The flag of the Grand Portage Band of Lake Superior Chippewa flies at Isle Royale
In July 2019, the National Park Service announced its recognition of Isle Royale—or Minong—as a “Traditional Cultural Property.” By announcing this federal designation, the National Park Service affirmed that Isle Royale is the ancestral home of the Grand Portage Band of Lake Superior Chippewa.
A special gathering of members of the Grand Portage community and National Park Service staffers was held on the island on July 23, 2019. At that event, the Grand Portage Band of Lake Superior Chippewa presented a Grand Portage flag to be flown along with the United States flag at the dock at the Windigo Ranger Station.
The request was honored on August 17 when Grand Portage community members again came to the island via the Grand Portage-Isle Royale Transportation Line’s Sea Hunter. On arrival at the dock, an empty flagpole greeting the party.
That was soon rectified. National Park staff, Grand Portage community members, and some surprised Isle Royale campers pleased to be witnessing a historic moment gathered for a brief ceremony.
The Stonebridge Singers started things off with a drum song. The members in attendance for the day’s ceremony were Brent Sorenson, John Vogel, Tanner Hendrickson, Trevor Deschampe, and Bob Vogel. They were joined by Eugene Boshey of the Grand Portage National Monument.
The Grand Portage American Legion Color Guard came forward with Tony Swader leading, carrying the traditional Eagle Staff. He was followed by Mitch Cyrette, carrying the POW/MIA flag; Clarence Everson carrying the United States flag; and Ernie Deschampe carrying the flag of the Grand Portage Band of Lake Superior Chippewa.
An elder, David “Niib” Aubid, blessed the occasion and those in attendance with a special pipe ceremony.
Tim Cochrane, a retired National Park Service superintendent, who worked closely with the late Tribal Chair Norman Deschampe to see the official recognition of Isle Royale as the Band’s traditional and cultural land, spoke. He shared some of the history of the removal of the Grand Portage people from the island.
Grand Portage Tribal Chair Bob Deschampe, along with his father, Duane “Butch” Deschampe approached the empty flagpole and together, with the Stonebridge Singers offering a song, raised the flag of the Grand Portage Band of Lake Superior Chippewa. The flag unfurled and snapped in the breeze against a bright blue sky.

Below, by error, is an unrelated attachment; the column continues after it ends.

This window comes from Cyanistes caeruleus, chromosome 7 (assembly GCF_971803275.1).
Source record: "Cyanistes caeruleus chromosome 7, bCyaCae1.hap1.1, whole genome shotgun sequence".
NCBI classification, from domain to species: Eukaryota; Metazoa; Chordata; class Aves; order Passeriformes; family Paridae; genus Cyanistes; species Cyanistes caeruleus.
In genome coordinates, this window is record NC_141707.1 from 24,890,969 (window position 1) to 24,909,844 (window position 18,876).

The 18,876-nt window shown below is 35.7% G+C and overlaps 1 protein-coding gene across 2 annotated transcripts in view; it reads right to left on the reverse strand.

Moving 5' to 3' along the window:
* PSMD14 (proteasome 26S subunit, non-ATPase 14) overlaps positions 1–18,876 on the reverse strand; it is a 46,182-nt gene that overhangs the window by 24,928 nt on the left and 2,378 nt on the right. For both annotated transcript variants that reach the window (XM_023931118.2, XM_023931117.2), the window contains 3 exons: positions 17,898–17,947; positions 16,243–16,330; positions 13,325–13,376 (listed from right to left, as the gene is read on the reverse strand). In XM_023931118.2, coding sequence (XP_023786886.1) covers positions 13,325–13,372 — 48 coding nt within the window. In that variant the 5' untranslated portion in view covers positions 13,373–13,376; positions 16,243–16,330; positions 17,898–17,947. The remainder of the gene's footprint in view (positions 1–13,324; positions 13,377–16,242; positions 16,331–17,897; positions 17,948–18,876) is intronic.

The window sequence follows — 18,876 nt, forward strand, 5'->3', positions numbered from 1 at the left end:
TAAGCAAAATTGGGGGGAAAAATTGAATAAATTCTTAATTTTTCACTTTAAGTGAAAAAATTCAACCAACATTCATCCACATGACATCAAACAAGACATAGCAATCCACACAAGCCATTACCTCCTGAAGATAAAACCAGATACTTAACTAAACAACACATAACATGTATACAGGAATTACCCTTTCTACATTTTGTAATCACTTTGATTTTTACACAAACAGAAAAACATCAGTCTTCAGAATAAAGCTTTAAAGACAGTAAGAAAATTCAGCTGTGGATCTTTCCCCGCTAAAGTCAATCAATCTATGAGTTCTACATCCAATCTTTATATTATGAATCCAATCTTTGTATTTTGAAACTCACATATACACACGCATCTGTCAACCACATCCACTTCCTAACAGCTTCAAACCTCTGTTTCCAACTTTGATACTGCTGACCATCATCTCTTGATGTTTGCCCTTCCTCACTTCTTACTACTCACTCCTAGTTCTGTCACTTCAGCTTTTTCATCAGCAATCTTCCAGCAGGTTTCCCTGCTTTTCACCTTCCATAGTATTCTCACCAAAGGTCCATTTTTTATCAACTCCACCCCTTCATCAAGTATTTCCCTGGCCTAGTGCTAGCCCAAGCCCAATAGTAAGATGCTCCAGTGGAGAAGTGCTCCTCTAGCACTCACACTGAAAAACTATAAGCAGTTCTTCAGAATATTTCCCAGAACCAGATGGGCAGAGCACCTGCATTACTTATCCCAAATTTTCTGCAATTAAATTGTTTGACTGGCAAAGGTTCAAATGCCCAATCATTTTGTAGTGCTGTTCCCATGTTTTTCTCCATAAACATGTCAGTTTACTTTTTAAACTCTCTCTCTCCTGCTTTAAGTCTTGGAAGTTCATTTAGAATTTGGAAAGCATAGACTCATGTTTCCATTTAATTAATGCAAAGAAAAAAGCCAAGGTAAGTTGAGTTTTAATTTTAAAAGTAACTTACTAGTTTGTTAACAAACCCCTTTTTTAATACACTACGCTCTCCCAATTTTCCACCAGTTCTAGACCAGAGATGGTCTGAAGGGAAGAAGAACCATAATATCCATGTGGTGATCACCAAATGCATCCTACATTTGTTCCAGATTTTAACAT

Grand Portage Tribal Council Member John Morrin shared some words about the significance of the day, thanking the National Park Service, but stressing that Minong—the Ojibwe name for Isle Royale—has always belonged to the Anishinaabe people.
Isle Royale National Park Superintendent Denice Swanke thanked the people of Grand Portage for returning for a second ceremony, to celebrate the raising of the flag gifted to the park in 2019.
The Stonebridge Singers offered another drum song and all in attendance—elders first, of course—gathered for the feast of wild rice, fry bread, berries, and fish.
After the ceremony, WTIP spoke with Grand Portage Band Member Mary Ann Gagnon, the former director of the Grand Portage Museum at the Old Log School, about the history and symbols on the Grand Portage flag. Gagnon explained that Gordon M. LeGarde, a member of the Grand Portage Band, created the original seal of the Grand Portage flag.
There are four symbols in the seal, a turtle, an arrow, a caribou and a pipe. Gagnon said each symbol has a different meaning. The turtle represents “Turtle Island,” which is the center of the universe for the Anishinaabe. The arrow represents hunting for subsistence for the survival of the Grand Portage people. The caribou represents the caribou clan, of which many Grand Portage band members are members. The pipe is a sacred emblem of peace, representing the smoking of tobacco and spiritual practices.
The colors of the flag have meaning as well. The color green represents the land and forest. The color blue represents Lake Superior, water and sky. White represents the moon and yellow represents the sun.
Finally, the circle on the flag is the circle of life and the white lines represent the Four Directions.
WTIP’s Rhonda Silence was honored to be part of this special celebration and she shares this report.